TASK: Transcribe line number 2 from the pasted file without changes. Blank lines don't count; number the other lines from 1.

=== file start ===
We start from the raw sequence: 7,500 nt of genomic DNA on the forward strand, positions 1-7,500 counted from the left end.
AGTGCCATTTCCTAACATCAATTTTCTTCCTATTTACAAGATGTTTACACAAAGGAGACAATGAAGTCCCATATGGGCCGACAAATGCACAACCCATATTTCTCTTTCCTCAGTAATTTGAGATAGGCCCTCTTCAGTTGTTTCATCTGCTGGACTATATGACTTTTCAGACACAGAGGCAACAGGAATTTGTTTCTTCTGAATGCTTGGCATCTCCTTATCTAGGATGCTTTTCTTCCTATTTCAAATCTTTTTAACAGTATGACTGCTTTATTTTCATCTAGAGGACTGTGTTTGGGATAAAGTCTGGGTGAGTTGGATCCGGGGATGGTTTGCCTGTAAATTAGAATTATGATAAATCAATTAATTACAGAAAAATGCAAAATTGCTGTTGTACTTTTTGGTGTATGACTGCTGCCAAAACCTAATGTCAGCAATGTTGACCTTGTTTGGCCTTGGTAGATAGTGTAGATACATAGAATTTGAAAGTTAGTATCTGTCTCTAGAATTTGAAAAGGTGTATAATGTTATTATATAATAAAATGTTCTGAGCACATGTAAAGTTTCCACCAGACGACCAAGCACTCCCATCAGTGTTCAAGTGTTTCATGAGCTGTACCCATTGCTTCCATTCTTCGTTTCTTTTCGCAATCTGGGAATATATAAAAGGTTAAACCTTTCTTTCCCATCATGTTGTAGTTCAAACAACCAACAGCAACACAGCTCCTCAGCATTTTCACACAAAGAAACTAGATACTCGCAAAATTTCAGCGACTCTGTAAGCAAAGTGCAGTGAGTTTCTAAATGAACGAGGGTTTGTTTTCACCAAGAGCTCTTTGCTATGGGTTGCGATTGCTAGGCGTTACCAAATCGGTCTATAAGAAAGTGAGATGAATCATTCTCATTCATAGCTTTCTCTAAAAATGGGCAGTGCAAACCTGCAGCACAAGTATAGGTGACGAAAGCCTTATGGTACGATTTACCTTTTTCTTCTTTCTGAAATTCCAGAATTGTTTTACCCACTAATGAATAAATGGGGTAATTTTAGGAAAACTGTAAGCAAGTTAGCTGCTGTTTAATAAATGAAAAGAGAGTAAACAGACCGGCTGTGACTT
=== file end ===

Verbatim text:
AGTGCCATTTCCTAACATCAATTTTCTTCCTATTTACAAGATGTTTACACAAAGGAGACAATGAAGTCCCATATGGGCCGACAAATGCACAACCCATATTTCTCTTTCCTCAGTAATTTGAGATAGGCCCTCTTCAGTTGTTTCATCTGCTGGACTATATGACTTTTCAGACACAGAGGCAACAGGAATTTGTTTCTTCTGAATGCTTGGCATCTCCTTATCTAGGATGCTTTTCTTCCTATTTCAAATCTTTTTAACAGTATGACTGCTTTATTTTCATCTAGAGGACTGTGTTTGGGATAAAGTCTGGGTGAGTTGGATCCGGGGATGGTTTGCCTGTAAATTAGAATTATGATAAATCAATTAATTACAGAAAAATGCAAAATTGCTGTTGTACTTTTTGGTGTATGACTGCTGCCAAAACCTAATGTCAGCAATGTTGACCTTGTTTGGCCTTGGTAGATAGTGTAGATACATAGAATTTGAAAGTTAGTATCTGTCTCTAGAATTTGAAAAGGTGTATAATGTTATTATATAATAAAATGTTCTGAGCACATGTAAAGTTTCCACCAGACGACCAAGCACTCCCATCAGTGTTCAAGTGTTTCATGAGCTGTACCCATTGCTTCCATTCTTCGTTTCTTTTCGCAATCTGGGAATATATAAAAGGTTAAACCTTTCTTTCCCATCATGTTGTAGTTCAAACAACCAACAGCAACACAGCTCCTCAGCATTTTCACACAAAGAAACTAGATACTCGCAAAATTTCAGCGACTCTGTAAGCAAAGTGCAGTGAGTTTCTAAATGAACGAGGGTTTGTTTTCACCAAGAGCTCTTTGCTATGGGTTGCGATTGCTAGGCGTTACCAAATCGGTCTATAAGAAAGTGAGATGAATCATTCTCATTCATAGCTTTCTCTAAAAATGGGCAGTGCAAACCTGCAGCACAAGTATAGGTGACGAAAGCCTTATGGTACGATTTACCTTTTTCTTCTTTCTGAAATTCCAGAATTGTTTTACCCACTAATGAATAAATGGGGTAATTTTAGGAAAACTGTAAGCAAGTTAGCTGCTGTTTAATAAATGAAAAGAGAGTAAACAGACCGGCTGTGACTT